Dr. Dobb's is part of the Informa Tech Division of Informa PLC

This site is operated by a business or businesses owned by Informa PLC and all copyright resides with them. Informa PLC's registered office is 5 Howick Place, London SW1P 1WG. Registered in England and Wales. Number 8860726.

Channels ▼


Developer Diaries

A Taste for the Grandiose

Cristian Vlasceanu

Employer: aQuantive

Job: Senior Software Engineer

DDJ: Where do you work?

CV: I have been working in online advertising for the last three and a half years. I have a daytime position with aQuantive (which has recently been acquired and merged into Microsoft). I also moonlight for my own gig, Zero Systems LLC. I wear a senior software engineer hat during the day, and a colorful (if not extravagant) assortment of hats at night.

DDJ: What do you like about your job?

CV: I like being on the grandiose side of things, large-scale systems, many hundreds of machines working in parallel. It is a taste I picked up a while back at Amazon.com.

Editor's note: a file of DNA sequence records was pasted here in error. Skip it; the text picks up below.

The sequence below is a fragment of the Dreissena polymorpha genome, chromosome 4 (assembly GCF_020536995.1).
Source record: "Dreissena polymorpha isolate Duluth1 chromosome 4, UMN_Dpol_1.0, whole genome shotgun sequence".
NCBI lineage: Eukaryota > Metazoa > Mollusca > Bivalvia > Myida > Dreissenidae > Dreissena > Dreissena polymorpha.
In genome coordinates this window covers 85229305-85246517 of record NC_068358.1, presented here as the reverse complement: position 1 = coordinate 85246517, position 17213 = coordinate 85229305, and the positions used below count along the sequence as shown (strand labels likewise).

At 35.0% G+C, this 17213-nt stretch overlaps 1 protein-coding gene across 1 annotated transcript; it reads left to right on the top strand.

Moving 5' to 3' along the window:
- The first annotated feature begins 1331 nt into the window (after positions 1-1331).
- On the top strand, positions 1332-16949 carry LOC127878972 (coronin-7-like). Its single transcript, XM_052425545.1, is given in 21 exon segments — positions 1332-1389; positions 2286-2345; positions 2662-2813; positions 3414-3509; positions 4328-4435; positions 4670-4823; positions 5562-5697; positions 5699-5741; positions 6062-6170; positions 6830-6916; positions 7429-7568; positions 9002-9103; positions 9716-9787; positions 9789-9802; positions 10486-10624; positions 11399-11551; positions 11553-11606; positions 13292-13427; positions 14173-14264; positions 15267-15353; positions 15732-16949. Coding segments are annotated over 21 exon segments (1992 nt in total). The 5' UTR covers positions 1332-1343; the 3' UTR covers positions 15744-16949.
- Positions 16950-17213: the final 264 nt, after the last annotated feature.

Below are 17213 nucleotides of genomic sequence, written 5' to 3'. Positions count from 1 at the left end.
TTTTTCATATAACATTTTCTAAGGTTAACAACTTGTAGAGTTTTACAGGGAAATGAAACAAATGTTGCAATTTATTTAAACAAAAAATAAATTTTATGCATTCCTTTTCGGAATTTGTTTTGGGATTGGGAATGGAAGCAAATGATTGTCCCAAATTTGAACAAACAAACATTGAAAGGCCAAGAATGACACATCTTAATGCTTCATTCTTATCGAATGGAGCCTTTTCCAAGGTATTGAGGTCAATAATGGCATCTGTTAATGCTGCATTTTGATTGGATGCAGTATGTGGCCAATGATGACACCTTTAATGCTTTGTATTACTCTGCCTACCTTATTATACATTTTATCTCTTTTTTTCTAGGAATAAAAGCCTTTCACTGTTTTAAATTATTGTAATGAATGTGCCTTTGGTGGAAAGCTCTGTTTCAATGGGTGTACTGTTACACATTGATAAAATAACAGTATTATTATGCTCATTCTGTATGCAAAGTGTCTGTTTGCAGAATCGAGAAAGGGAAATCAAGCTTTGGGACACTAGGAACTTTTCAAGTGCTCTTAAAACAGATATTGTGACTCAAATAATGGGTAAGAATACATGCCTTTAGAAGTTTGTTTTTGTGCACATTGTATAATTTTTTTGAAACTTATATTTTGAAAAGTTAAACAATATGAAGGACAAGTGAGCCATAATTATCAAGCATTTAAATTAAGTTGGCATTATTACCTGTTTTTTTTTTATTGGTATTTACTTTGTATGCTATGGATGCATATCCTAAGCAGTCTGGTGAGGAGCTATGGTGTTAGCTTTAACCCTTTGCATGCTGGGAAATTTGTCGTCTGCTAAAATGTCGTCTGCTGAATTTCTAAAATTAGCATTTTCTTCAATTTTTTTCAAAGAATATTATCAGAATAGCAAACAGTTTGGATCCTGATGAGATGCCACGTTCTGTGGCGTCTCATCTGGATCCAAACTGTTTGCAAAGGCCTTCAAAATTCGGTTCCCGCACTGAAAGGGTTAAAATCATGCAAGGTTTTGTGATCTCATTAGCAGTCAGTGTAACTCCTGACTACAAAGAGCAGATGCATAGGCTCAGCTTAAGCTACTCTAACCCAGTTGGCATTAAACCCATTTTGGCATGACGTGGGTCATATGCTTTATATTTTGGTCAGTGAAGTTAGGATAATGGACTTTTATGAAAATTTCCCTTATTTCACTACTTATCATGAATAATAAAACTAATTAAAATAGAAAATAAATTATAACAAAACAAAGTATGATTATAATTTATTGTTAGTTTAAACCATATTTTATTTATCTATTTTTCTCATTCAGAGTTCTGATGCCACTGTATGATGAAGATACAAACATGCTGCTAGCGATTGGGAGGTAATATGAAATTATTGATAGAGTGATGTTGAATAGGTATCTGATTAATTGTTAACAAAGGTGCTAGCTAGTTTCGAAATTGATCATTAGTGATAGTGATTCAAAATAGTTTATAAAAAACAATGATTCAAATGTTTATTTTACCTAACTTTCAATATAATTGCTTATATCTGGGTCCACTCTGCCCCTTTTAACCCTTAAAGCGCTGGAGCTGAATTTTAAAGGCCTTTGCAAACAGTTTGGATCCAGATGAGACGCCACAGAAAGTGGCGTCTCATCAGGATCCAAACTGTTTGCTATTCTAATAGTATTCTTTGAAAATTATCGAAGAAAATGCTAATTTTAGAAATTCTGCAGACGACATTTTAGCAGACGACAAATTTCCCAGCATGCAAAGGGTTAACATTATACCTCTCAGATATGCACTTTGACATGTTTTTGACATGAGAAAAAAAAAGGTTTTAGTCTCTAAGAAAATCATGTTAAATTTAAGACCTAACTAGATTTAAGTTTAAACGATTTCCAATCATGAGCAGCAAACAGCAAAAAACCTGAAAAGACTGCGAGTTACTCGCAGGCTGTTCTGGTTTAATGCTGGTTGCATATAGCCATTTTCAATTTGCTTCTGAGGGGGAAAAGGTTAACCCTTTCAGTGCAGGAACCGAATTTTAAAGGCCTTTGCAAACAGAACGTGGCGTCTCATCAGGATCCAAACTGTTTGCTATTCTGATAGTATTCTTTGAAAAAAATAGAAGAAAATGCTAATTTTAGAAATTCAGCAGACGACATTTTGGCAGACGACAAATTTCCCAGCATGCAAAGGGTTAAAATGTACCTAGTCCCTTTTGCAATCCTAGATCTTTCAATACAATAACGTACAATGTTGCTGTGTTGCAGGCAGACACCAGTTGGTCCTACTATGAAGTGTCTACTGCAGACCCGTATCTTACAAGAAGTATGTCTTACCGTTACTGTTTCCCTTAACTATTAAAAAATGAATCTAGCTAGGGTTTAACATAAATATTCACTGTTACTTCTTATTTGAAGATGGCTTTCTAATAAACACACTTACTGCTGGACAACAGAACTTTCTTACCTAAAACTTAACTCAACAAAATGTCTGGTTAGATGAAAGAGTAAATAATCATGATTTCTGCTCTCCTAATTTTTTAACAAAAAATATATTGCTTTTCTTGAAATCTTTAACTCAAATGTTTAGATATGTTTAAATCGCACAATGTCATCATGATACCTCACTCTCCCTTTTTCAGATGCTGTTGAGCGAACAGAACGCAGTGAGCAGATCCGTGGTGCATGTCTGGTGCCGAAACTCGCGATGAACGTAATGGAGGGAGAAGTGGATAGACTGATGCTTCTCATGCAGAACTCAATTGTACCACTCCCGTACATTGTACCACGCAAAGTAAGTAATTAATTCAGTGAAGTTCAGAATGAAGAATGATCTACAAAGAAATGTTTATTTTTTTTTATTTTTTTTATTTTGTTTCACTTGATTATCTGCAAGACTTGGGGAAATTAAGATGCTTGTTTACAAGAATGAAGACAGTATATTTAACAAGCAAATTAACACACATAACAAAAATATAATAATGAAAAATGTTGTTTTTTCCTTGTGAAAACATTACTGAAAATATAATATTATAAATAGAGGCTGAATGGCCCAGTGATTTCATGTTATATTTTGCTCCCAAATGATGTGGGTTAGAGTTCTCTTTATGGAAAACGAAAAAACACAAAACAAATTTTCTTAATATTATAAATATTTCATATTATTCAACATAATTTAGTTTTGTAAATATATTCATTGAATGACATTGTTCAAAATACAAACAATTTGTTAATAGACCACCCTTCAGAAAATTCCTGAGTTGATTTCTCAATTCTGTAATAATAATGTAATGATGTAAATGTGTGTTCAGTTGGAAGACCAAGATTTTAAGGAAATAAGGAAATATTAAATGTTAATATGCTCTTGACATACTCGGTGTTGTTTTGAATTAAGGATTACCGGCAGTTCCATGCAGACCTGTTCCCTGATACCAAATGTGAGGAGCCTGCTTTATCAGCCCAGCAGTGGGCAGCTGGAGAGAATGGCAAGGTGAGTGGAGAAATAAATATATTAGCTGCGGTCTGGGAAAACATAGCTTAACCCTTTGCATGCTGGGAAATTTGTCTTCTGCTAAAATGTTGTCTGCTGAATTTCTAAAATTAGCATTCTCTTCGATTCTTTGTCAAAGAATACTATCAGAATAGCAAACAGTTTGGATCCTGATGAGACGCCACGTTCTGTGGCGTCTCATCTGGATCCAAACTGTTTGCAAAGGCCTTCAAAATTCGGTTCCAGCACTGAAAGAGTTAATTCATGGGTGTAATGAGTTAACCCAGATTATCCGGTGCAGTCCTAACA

DDJ: What do you find challenging about your job?

CV: Working for a large company has its benefits, but it is a challenge to be able to put your finger on a given product and say, "I've done that, all of it, just by myself." That's where Zero Systems comes into play. My C++ debugger product is all me, I can showcase my skills, and I do not have anyone to blame for the bugs.

DDJ: What's your hobby?

CV: I collect jazz vinyls.

Searching for Meaning

Huy Nguyen

Employer: Endeavors Technologies Inc.

Job: Senior Software Architect

DDJ: What do you like about your job?

HN: This is one of the most high-tech, fast-growing companies in the industry where we do application streaming and virtualization, with a team of 5 (that's it!).

We have a very strong engineering team, very bright, working so well together that everyone's looking forward to go to work every day. Personally, as Senior Architect, I have a chance to breakdown requirements, to analyze architecture concerns, and to explore available design patterns to ensure that our product is sound, robust, and maintainable.

DDJ: What do you find challenging about your job?